Toonerville Rook

This is a version of Contract Rummy played with several Rook decks. See also Rook Shanghai - another Contract Rummy game played with Rook cards.

The information below is more or less a copy of Steve Simpson's former Toonerville Rook page, last seen at http://people.ne.mediaone.net/ssimpson/tooner.html.

Toonerville Rook Card Game Directions

Object

To have the lowest score at the end of the game. This is achieved by discarding your cards onto the play field and as few points against you as possible (which are left in your hand when someone wins the round).

Number of players

Three to five players per table. You can play tournament style in groups of three to five people. At the end of each round, move to another seat. Keep a master score sheet to record everyone's score as in single table Toonerville Rook.

Materials

One deck of Rook cards per person at the table. All decks are shuffled together so if you are sharing decks, it is helpful to have different backs for easy separation. Usually, the host provides a set of cards; four or five decks that can be used for play by everyone at the table.

Runs

A run is four or more cards of the same color (suit) in sequential order. "Wrap around" (13, 14, 1, 2, for example) is not allowed.

Sets

A set is three or more cards of the same number (and can be any combination of colors).

The Rook Card

The Rook card is a wild card. If the Rook is in a run on the play field, a player, during his turn may substitute the card that the Rook card represents, taking the Rook card and using it to play in his own hand. However, whenever a Rook card is taken in this fashion, it must be played during the player's turn. Note: Only Rook cards that are in runs may be substituted. Rook cards in sets may not be substituted.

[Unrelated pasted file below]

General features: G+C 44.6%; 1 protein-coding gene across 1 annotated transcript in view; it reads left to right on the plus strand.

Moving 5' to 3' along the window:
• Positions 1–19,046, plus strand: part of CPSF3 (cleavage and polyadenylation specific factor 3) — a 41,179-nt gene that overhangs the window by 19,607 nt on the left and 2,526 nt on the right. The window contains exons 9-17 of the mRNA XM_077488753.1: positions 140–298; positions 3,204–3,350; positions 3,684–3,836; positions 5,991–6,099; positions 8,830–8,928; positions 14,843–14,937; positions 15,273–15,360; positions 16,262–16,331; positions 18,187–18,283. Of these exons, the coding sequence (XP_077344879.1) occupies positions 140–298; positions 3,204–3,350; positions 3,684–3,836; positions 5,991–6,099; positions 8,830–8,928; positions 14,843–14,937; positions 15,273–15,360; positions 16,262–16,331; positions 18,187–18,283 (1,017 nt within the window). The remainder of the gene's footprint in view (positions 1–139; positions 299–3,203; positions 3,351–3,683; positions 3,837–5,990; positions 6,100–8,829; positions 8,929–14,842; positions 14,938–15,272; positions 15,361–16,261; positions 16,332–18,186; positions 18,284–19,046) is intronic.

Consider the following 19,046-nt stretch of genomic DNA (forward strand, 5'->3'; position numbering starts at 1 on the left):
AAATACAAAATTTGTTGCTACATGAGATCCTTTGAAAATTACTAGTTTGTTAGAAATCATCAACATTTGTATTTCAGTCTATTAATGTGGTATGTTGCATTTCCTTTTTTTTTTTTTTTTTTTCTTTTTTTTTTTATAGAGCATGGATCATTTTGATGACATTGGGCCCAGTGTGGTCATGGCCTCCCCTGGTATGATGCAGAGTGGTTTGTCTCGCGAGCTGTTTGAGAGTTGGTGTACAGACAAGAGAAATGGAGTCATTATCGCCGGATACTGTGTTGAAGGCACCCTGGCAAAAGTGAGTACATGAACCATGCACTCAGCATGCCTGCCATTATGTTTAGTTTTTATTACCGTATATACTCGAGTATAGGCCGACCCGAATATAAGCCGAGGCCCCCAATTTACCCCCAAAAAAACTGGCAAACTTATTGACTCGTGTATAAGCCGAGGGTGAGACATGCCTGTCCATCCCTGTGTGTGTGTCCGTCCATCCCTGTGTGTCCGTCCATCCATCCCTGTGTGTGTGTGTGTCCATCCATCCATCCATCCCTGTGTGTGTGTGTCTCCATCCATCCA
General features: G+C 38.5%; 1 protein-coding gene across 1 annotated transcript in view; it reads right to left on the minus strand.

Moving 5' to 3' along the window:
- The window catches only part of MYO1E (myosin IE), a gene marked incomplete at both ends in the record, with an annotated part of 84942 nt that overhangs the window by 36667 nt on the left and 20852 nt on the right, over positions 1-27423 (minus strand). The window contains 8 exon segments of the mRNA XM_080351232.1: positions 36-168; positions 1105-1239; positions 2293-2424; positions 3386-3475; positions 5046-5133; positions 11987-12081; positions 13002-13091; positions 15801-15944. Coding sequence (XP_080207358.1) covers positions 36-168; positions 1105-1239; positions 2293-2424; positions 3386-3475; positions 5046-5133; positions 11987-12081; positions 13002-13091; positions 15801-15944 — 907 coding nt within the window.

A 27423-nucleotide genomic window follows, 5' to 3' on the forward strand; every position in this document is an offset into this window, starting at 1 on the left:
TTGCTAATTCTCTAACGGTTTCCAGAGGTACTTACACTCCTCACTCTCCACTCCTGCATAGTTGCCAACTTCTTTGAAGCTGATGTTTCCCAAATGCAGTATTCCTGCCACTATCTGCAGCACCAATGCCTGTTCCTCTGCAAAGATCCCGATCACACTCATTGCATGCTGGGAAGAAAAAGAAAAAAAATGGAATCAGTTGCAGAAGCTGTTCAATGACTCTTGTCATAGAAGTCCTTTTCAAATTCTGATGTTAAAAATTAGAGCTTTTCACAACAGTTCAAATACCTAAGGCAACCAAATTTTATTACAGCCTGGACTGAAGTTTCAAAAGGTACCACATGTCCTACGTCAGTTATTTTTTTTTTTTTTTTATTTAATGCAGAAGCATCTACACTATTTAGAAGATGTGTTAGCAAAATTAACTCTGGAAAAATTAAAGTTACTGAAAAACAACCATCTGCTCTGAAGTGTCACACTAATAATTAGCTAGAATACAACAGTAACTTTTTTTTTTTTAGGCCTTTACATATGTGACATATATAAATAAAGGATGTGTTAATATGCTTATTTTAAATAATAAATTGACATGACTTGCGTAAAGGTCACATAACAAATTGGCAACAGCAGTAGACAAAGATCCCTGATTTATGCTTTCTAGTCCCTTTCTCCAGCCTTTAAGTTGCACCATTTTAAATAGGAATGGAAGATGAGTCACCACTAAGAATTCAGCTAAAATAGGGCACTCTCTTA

A Player's Turn

At the beginning of a player's turn, a player must draw one card from either the deck or the discard pile. At the end of a player's turn a player must discard one card onto the discard pile, except when ending a round. (At the end of Round 11, a player must not discard when ending the round.) A player may not pick up from the discard pile and discard that same card.

At the beginning of a player's turn, if the player does not want the top card of the discard pile, the other players have the option to buy that card before the player draws a card from the deck.

Buying a Card

An opponent states that he wants the card on top of the discard pile by saying "I'll buy that!" If more than one opponent wants to buy the card, the buyer closest to the player's left receives the card. The player buying the card draws an additional card from the deck (two cards total). Then play resumes with the player whose turn it is drawing his card from the deck. After a card is bought in a turn, the player whose turn it is may not then draw from the discard pile and must draw from the deck.

Playing a Round

A player must obtain the specified number of runs and sets for any given round and play them on their field. When to play your cards is a matter of strategy.

A player may play cards on an opponent's play field if

  1. the player has played on his own play field with the required number of runs and sets for that round and
  2. the card played on an opponent's play field follows the rules for runs and sets.
Since play field points are not awarded, playing cards on an opponent's play field is simply a way of ridding your hand of extra cards.

When a player plays his last card on the field or discards his last card on the discard pile the round is over. Cards left in opponent's hands are tallied up and recorded. The player who plays his last card receives zero points.

Round 11 differs from the other rounds in that you must not discard at the end of the round. In other words, the card that you draw at the beginning of your turn must fit into the two runs and two sets you have been gathering so that you can lay your whole hand down at once. So take care in the amount of buying you do in Round 11.

Rounds

  1. Two sets (deal 12 cards)
  2. One run and one set (deal 12 cards)
  3. Two runs (deal 12 cards)
  4. Three sets (deal 12 cards)
  5. One run and two sets (deal 12 cards)
  6. Two runs and one set (deal 12 cards)
  7. Four sets (deal 12 cards)
  8. Three runs (dea1 12 cards)
  9. Five sets (deal 15 cards)
  10. Four runs (deal 16 cards)
  11. Two runs and two sets (no discard at the end of the round) (deal 12 cards)

Scoring

  • Cards 1 through 9 are 5 points each
  • Cards 10 through 14 are 10 points each
  • Rook cards are 25 points each

Rook rules were transcribed by Mark Metcalfe

Originally posted on the Web by Steve Simpson. This copy maintained by John McLeod.